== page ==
Question, Persuade, Refer (QPR) Gatekeeper Training

For: Public Policy Institute sub-grantees and coalition members
Contact: Jeremy Triblett

QPR stands for Question, Persuade, and Refer, the three simple steps anyone can learn to help save a life from suicide. Those trained in QPR learn how to recognize the warning signs of a suicide crisis and how to question, persuade, and refer someone to help. Each year thousands of Americans learn to save the life of a friend, colleague, sibling, or neighbor. Presented in partnership with Prevent Suicide Greater Milwaukee

Substance Abuse Prevention Skills Training (SAPST)

For: Alliance for Wisconsin Youth members
Contact: Jazzmyne Adams

Substance Abuse Prevention Skills Training (SAPST) is a foundational course of study in substance abuse prevention, grounded in current research and SAMHSA's Strategic Prevention Framework. This training, exclusively provided for members of the Alliance for Wisconsin Youth, prepares practitioners to implement effective, data-driven prevention programs and practices that reduce behavioral health disparities and improve wellness. It is ideally for practitioners new to the substance abuse prevention field and/or working in related disciplines. This training is a four-day commitment and a certificate of completion is given upon completion to be presented for credentialing.  

Youth Thrive

For: Alliance for Wisconsin Youth coalition members
Contact: Jazzmyne Adams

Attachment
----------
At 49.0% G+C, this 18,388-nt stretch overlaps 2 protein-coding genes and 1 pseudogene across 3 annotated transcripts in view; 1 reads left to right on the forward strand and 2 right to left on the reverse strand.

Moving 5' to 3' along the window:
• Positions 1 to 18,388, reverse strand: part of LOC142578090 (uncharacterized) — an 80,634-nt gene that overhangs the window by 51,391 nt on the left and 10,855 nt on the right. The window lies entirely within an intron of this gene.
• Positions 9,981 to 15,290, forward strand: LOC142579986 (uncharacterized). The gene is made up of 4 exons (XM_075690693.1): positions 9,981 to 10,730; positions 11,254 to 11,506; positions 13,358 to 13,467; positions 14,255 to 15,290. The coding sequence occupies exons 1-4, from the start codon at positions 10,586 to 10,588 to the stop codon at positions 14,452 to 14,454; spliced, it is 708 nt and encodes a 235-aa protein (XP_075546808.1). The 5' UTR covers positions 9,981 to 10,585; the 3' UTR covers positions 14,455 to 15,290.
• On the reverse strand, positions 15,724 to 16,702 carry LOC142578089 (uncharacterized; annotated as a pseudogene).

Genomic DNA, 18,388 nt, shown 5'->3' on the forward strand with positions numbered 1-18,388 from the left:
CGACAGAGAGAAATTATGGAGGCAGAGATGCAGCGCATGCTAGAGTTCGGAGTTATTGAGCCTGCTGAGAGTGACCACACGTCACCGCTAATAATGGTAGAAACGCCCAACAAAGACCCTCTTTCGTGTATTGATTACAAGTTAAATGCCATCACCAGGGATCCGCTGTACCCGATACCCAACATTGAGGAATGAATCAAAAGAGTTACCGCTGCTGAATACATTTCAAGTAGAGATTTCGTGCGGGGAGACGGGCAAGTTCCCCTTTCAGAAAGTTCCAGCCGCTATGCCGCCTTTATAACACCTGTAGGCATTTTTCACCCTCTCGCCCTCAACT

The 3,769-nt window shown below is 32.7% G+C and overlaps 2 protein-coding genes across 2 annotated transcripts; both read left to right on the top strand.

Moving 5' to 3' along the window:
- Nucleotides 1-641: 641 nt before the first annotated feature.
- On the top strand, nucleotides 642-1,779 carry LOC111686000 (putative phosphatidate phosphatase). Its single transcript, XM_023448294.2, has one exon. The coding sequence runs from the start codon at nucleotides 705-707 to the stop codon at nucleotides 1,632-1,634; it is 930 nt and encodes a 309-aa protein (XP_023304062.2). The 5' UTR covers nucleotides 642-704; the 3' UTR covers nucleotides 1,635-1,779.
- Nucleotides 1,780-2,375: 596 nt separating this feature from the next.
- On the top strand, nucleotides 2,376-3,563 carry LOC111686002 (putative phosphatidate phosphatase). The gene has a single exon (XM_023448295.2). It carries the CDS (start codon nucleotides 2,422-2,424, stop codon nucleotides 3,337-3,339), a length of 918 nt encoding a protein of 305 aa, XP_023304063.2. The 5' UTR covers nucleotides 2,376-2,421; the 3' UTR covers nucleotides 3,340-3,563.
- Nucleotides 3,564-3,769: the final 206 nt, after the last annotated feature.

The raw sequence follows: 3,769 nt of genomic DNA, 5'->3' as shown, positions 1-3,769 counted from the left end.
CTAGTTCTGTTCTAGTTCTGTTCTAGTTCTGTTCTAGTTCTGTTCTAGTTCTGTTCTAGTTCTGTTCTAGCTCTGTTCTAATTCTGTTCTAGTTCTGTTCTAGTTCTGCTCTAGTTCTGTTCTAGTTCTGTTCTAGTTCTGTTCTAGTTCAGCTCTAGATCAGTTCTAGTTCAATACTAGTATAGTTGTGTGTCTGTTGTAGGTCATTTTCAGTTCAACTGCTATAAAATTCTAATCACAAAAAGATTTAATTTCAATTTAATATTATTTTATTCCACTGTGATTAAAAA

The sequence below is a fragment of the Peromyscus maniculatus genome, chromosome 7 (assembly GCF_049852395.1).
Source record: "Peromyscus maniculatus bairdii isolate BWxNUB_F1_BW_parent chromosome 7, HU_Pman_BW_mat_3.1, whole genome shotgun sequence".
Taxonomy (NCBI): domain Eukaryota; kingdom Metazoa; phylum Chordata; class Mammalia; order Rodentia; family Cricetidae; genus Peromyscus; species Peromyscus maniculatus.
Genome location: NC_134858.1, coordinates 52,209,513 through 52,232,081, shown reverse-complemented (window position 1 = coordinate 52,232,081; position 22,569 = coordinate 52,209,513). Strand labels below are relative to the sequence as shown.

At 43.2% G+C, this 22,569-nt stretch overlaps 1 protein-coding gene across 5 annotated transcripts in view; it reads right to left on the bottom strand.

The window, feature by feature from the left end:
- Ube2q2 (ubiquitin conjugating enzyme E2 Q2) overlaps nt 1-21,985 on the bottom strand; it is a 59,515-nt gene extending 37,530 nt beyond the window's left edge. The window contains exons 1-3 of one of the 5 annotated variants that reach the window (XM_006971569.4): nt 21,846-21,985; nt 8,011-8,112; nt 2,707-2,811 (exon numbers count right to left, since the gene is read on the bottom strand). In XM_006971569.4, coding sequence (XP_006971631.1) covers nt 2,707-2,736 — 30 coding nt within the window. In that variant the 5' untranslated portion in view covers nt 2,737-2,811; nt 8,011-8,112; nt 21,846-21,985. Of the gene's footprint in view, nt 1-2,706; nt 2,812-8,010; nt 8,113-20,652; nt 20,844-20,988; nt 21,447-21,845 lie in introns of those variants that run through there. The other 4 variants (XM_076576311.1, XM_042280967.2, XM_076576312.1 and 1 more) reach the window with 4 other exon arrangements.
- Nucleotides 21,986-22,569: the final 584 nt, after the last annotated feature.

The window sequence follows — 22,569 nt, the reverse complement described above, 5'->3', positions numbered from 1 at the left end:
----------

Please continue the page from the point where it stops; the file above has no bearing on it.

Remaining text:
Youth Thrive™ is both a research-informed framework based on a synthesis of research on positive youth development, resilience, neuroscience, stress and impact of trauma on brain development and the name of the Center for the Study of Social Policy’s national initiative to improve the well-being outcomes of all youth (ages 9-26), with a particular focus on youth in, or transitioning from, foster care. The Youth Thrive™ Framework functions as a lens for assessing current efforts and for making changes to the policies, programs, training, services, partnerships, and systems that impact young people. This two-day training is relevant to everyone child welfare professionals and others who are concerned about teenagers and young adults. 

Botvin LifeSkills Training 

For: Youth workers
Contact: Jan Buchler

This course trains the youth workers who will be using Botvin LifeSkills Training with young people in their care. Botvin LifeSkills Training (LST) is a research-validated substance abuse prevention program proven to reduce the risks of alcohol, tobacco, drug abuse, and violence by targeting the major social and psychological factors that promote the initiation of substance use and other risky behaviors. This comprehensive program provides adolescents and young teens with the confidence and skills necessary to successfully handle challenging situations. 

Community Advocates is supported by ReCAST, a grant from the U.S. Department of Health and Human Services, Substance Abuse and Mental Health Services Administration (SAMHSA), Center for Mental Health Services, under Grant No. 5H79SM063524.